The organization of hardware and/or software that characterizes a processor and its attached components, and enables devices with similar characteristics to be grouped together when describing their behavior, for example, Harvard architecture, instruction set architecture, ARMv6 architecture.

ARM state

A processor that is executing ARM (32-bit) instructions is operating in ARM state.

See Also Thumb state.


Memory organization in which the least significant byte of a word is at a higher address than the most significant byte.

See Also Little-endian and Endianness.

Branch folding

Branch folding is a technique where, on the prediction of most branches, the branch instruction is completely removed from the instruction stream presented to the execution pipeline. Branch folding can significantly improve the performance of branches, taking the CPI for branches below 1.

Branch prediction

The process of predicting if conditional branches are to be taken or not in pipelined processors. Successfully predicting if branches are to be taken enables the processor to prefetch the instructions following a branch before the condition is fully resolved. Branch prediction can be done in software or by using custom hardware. Branch prediction techniques are categorized as static, in which the prediction decision is decided before run time, and dynamic, in which the prediction decision can change during program execution.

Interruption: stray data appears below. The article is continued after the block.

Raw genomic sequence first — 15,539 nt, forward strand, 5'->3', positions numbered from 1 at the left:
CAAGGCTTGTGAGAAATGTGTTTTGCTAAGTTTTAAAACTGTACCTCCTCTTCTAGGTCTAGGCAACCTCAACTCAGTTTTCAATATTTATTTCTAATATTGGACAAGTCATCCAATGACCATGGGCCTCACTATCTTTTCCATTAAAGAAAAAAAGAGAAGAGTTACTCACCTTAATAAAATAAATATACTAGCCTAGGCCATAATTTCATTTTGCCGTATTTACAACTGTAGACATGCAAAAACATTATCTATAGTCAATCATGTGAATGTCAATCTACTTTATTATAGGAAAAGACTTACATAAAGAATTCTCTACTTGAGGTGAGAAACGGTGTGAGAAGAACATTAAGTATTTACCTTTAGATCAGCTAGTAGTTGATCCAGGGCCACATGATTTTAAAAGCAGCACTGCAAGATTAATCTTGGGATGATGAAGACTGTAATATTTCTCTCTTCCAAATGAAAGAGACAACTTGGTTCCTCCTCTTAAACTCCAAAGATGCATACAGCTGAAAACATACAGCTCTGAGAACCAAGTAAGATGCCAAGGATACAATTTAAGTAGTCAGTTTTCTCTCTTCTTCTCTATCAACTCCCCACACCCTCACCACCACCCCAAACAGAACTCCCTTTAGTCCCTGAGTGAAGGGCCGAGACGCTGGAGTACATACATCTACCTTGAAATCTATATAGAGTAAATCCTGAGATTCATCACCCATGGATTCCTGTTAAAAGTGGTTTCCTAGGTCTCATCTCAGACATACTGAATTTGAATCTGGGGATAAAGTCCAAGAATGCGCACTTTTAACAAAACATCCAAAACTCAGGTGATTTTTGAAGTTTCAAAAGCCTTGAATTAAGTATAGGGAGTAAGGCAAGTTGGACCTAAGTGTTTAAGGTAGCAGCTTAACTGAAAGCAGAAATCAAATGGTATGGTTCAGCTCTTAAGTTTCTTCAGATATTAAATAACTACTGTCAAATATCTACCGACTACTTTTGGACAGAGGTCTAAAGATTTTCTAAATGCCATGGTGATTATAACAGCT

A breakpoint is a mechanism provided by debuggers to identify an instruction at which program execution is halted unconditionally. Breakpoints are inserted by programmers to allow inspection of register contents, memory locations, and/or variable values at fixed points in the program execution to test that the program is operating correctly. Breakpoints are removed after the program is successfully tested.

See also Watchpoint.


A group of transfers to consecutive addresses. Because the addresses are consecutive, there is no requirement to supply an address for any of the transfers after the first one. This increases the speed at which the group of transfers can occur. Bursts over AHB buses are controlled using the HBURST signals to specify if transfers are single, four-beat, eight-beat, or 16-beat bursts, and to specify how the addresses are incremented.

Byte invariant

Refers to the way of switching between little-endian and big-endian operation that leaves byte accesses entirely unchanged. Accesses to other data sizes are necessarily affected by such endianness switches.